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Libertas: Identitarian Liberty

Sunday, March 26, 2017 13:18
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This is why I love doing historical research:

“But the vast majority in this slave society seems to have been compulsively unyielding only in regard to the exertion and maintenance of that love of liberty and personal independence and autonomy that were thought by contemporaries all over the British-American world to be the defining characteristics of free British men and therefore absolutely essential to the credibility of all claims to a British identity …”

Specifically, I want to probe how this love of “liberty,” which had previously been an ethnic marker associated with British identity came to be, you know, perverted into this abstract universal ideal that Thomas Jefferson associated with the 18th century Enlightenment.

There was an older tradition of “liberty” in the Virginia Tidewater which wasn’t universal. Certainly, the African slaves who were being imported to work on the plantations weren’t thought to be entitled to “liberty” in the sense we understand it today. It only makes sense when you realize the lack of liberty of the slaves made the “liberty” of the master caste more meaningful.

As we saw in 2011, Virginia’s aristocracy had a different conception of “liberty”:

“Power in Tidewater had become hereditary. The leading families intermarried in both America and England, creating a close-linked cousinage that dominated Tidewater generally and Virginia in particular. The Virginia Royal Council served as that colony’s senate, supreme court, and executive cabinet, and it controlled the distribution of land. By 1724 every single council member was related by blood or marriage. Two generations later, on the eve of the American Revolution, every member was descended from a councilor who had served in 1660 …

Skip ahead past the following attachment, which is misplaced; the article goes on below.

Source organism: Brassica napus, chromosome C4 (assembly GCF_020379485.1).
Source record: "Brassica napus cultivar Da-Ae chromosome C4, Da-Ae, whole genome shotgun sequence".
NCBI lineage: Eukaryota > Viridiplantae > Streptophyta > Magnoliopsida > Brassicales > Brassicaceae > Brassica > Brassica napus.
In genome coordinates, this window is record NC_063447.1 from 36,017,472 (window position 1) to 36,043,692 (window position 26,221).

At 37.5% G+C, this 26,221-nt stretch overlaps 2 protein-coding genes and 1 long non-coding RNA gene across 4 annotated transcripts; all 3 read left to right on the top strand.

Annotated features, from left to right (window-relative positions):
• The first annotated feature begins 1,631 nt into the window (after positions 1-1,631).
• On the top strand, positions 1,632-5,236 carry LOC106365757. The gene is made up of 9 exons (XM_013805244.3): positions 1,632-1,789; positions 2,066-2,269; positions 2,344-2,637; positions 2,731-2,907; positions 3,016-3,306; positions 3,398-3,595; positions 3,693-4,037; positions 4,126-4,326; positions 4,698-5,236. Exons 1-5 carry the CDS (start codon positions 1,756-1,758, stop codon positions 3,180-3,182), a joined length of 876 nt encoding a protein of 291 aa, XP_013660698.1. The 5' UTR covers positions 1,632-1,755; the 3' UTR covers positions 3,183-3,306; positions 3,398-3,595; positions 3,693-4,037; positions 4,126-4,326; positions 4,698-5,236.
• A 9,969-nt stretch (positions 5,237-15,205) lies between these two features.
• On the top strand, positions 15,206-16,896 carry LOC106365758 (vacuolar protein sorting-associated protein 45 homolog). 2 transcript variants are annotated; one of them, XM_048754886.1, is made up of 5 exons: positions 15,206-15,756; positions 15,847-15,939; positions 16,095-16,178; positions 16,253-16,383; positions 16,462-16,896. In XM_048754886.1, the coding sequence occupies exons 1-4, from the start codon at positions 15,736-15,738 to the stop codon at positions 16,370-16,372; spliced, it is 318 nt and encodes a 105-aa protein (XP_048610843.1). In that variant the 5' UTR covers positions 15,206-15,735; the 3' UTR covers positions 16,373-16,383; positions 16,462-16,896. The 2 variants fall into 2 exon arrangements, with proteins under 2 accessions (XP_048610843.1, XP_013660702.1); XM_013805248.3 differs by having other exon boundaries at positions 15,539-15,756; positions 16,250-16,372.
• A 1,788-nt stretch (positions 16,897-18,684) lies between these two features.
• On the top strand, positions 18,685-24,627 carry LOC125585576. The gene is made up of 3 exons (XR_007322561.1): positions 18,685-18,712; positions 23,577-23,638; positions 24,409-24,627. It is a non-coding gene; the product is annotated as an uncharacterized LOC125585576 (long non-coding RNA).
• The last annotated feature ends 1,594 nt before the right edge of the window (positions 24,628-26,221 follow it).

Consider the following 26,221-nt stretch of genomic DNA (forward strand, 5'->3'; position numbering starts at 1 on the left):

One might ask how such a tyrannical society could have produced some of the greatest champions of republicanism, such as Thomas Jefferson, George Washington, and James Madison. The answer is that Tidewater’s gentry embraced classical republicanism, meaning a republic modeled after those of ancient Greece and Rome. They emulated the learned, slaveholding elite of ancient Athens, basing their enlightened political philosophies around the ancient Latin concept of libertas, or liberty. This was a fundamentally different notion from the Germanic concept of Freiheit, or freedom, which informed the political thought of Yankeedom and the Midlands. Understanding the distinction is essential to comprehending the fundamental disagreements that still plague relations between Tidewater, the Deep South, and New Spain on one hand and Yankeedom and the Midlands on the other.

For the Norse, Anglo-Saxons, Dutch, and other Germanic tribes of Northern Europe, “freedom” was a birthright of free peoples, which they considered themselves to be. Individuals might have differences in status and wealth, but all were literally “born free.” All were equal before the law and had come into the world possessing “rights” that had to be mutually respected on threat of banishment. Tribes had the right to rule themselves through assemblies like Iceland’s Althingi, recognized as the world’s oldest parliament. Until the Norman invasion of 1066, the Anglo-Saxon tribes of England had ruled themselves in this manner. After the invasion, the lords of Normandy imposed manorial feudalism on England, but they never fully  did away with the “free” institutions of the Anglo-Saxons and (Gaelo-Norse) Scots, which survived in village councils, English common law, and the House of Commons. It was this tradition that the Puritans carried to Yankeedom.